The fifteenth century marked a rather low point in the history of Japanese politics, international relations, as well as peace and harmony in the country. The Ashikaga Shogunate was weak, local lords called daimyo (literally ‘great name’) held more real power, piracy was a major problem which inhibited trade with the continent at times, and for ten years (1467-1477) Kyoto was put to the torch as competing factions battled each other in the city streets. Yet, this was the period in which quintessential Japanese aesthetics really flowered. The fifteenth century was the age of the Zen garden and the tatami mat, the tea ceremony and ink monochrome paintings. This was a cultural golden age. The name Higashiyama culture derives from the location of the villa (in the eastern hills of Kyoto) where the major patron Ashikaga Yoshimasa lived.
The Ashikaga Shogunate had come to power in the 1330s after its founder Takauji overthrew the previous shogunate in the name of Emperor Go-Daigo. Go-Daigo was not interested in the establishment of a new shogunate and did not want Takauji getting too much power. In contrast, Takauji likely only used Go-Daigo to help legitimize his desire to overthrow the Kamakura government. Out of a struggle between a warlord and an emperor, a new shogunate was born. An imperial schism also developed and lasted for decades. By the mid-1400s, the Ashikaga held a limited grip on the reigns of power. The Ashikaga Shogunate was certainly the weakest to rule Japan.
Kyoto was founded as Heian-kyō in 794 by Emperor Kammu and laid out on a grand grid pattern, modeled on the Chinese city of Chang’an (Xi’an). During the Heian period (794–1185), a portion of the city fell into disrepair. By the latter decades, the warriors from the countryside gradually gained power. The writer Kamo no Chomei (c.1155–1216) recorded the various natural disasters which befell the city during his lifetime in his Hojoki (‘Account of My Hut’)- fires, an earthquake, whirlwind, and famine. From 1467–1477, much of what was left from the Heian period was destroyed in a series pitched battles in the city of Kyoto itself. Members of the various factions set each other’s mansions on fire. The fighting led to the worst period of destruction Kyoto ever experienced with much of the city destroyed.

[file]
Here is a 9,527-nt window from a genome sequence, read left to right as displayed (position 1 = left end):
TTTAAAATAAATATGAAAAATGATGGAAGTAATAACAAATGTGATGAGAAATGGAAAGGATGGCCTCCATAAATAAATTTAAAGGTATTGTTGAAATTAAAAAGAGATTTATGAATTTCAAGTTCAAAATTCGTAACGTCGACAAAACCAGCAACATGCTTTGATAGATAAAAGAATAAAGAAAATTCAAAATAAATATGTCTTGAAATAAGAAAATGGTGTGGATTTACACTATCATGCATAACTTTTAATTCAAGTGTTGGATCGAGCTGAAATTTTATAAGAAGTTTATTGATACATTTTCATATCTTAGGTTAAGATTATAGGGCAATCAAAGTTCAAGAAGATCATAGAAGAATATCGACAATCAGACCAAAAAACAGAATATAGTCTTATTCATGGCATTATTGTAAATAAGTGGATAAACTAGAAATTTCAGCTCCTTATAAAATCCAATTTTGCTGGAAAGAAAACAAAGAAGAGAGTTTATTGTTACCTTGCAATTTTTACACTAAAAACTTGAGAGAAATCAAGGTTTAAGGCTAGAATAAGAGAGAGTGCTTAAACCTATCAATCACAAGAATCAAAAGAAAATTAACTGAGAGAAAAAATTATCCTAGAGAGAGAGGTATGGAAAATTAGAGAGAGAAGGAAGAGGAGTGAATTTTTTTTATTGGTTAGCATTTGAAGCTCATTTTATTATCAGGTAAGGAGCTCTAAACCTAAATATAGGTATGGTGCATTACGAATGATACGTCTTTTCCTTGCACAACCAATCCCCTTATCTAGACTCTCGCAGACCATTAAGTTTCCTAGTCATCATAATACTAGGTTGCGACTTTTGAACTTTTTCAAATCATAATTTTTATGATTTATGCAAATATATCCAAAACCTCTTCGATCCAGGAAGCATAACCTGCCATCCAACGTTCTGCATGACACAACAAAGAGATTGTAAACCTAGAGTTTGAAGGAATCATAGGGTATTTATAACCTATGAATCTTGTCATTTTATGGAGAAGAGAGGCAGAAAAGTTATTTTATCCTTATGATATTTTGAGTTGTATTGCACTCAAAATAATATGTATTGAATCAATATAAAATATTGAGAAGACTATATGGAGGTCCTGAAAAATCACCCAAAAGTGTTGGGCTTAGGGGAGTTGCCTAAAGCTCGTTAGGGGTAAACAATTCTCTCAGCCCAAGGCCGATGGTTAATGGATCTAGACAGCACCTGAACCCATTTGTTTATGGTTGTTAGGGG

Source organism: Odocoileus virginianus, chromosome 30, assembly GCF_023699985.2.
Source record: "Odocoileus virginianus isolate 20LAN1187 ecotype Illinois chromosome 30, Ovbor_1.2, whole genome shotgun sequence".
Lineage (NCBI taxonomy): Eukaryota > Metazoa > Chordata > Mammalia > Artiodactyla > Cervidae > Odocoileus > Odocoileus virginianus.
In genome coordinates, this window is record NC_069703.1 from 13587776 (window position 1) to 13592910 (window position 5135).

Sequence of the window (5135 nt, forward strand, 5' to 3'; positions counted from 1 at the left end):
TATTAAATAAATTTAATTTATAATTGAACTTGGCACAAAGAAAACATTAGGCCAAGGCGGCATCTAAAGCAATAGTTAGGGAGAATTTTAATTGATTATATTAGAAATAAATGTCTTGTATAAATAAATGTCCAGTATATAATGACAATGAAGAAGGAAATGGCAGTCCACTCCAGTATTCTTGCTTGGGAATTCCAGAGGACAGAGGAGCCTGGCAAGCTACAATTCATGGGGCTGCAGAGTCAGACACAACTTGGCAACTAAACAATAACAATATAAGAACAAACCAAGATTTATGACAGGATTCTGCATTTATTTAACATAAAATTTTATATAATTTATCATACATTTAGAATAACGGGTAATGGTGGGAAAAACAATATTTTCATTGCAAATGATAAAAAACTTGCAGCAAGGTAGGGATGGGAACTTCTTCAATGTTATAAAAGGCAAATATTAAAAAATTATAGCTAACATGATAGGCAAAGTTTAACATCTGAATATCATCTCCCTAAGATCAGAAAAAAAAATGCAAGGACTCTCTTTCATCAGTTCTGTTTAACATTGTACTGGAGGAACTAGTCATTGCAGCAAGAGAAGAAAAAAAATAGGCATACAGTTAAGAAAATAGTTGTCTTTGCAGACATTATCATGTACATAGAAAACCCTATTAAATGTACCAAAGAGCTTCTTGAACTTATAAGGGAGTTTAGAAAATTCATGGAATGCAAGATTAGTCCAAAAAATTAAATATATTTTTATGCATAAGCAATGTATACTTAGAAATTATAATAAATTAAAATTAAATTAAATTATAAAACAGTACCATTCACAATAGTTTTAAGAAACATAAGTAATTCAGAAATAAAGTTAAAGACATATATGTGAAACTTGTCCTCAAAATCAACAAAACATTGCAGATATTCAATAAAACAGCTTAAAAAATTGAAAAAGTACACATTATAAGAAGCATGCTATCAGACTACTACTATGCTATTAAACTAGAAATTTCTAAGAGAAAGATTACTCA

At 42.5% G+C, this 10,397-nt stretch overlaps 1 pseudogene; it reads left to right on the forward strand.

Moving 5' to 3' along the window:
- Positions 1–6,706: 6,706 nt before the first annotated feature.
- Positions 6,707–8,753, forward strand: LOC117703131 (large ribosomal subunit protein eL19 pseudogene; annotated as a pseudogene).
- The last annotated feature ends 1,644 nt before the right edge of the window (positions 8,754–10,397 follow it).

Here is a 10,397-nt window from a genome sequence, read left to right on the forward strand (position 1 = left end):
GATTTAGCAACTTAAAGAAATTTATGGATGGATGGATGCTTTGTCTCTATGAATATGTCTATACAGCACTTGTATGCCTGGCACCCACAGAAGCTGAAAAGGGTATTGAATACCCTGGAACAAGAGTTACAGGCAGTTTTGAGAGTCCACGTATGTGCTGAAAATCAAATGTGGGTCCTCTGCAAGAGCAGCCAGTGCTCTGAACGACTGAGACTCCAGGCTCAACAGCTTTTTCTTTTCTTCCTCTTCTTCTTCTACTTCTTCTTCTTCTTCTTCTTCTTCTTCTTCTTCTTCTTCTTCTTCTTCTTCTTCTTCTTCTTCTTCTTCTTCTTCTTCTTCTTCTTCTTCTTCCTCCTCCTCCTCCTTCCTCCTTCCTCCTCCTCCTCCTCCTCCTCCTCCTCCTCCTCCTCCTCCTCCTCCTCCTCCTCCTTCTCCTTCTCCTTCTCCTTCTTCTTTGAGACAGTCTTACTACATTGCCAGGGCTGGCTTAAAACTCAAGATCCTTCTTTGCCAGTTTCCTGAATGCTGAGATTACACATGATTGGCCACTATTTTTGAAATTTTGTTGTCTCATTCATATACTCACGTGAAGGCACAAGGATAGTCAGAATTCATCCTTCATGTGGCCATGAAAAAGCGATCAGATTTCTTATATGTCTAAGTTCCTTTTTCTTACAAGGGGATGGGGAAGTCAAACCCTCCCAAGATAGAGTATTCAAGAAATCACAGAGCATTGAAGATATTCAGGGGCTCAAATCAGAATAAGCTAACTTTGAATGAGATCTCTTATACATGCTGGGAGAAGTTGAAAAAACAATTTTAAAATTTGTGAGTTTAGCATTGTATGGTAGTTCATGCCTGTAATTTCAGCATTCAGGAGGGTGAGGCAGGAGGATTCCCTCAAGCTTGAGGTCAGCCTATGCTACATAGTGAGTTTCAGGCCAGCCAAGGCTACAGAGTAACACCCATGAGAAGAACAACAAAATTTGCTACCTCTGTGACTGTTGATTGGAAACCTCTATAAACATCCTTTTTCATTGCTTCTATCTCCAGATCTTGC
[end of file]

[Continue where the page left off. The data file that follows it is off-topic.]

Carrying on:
Historian Donald Keene (1922–2019) noted the ineptitude of shogun Ashikaga Yoshimasa during the Onin War:
“Yoshimasa continued to reside in his palace, even though it was situated no more than a few hundred yards from the worst of the fighting. He seems to have spent most of his time admiring his garden and his collection of Chinese paintings. His indifference to the fighting and the suffering it caused may have been exaggerated by chroniclers of the time, but there is no reason to doubt that Yoshimasa, having decided not to participate in the warfare (though, as shogun, the supreme commander, he should have led his troops), devoted himself almost exclusively to aesthetic pleasures” (Yoshimasa and the Silver Pavilion, p.6).
The Japanese aesthetic of ‘wabi-sabi’ really developed during the fifteenth century. The two terms ‘wabi’ and ‘sabi’ long predate the Ashikaga Shogunate. Their meanings have shifted and come together over the long term. Wabi originally referred to a loneliness associated with living in nature but came to be associated with ideas of beauty in imperfection. Sabi refers to the patina of ageing. The two together refer to an aesthetic associated with a Buddhist perspective on the world, particularly the three marks of existence (impermanence, the existence of suffering, and emptiness/voidness). Key characteristic of wabi-sabi include the use of natural materials, asymmetry, roughness, simplicity, the patina of aging, and modesty. This aesthetic was a major influence in the development of the Japanese tea ceremony, particularly the design of the tea house itself.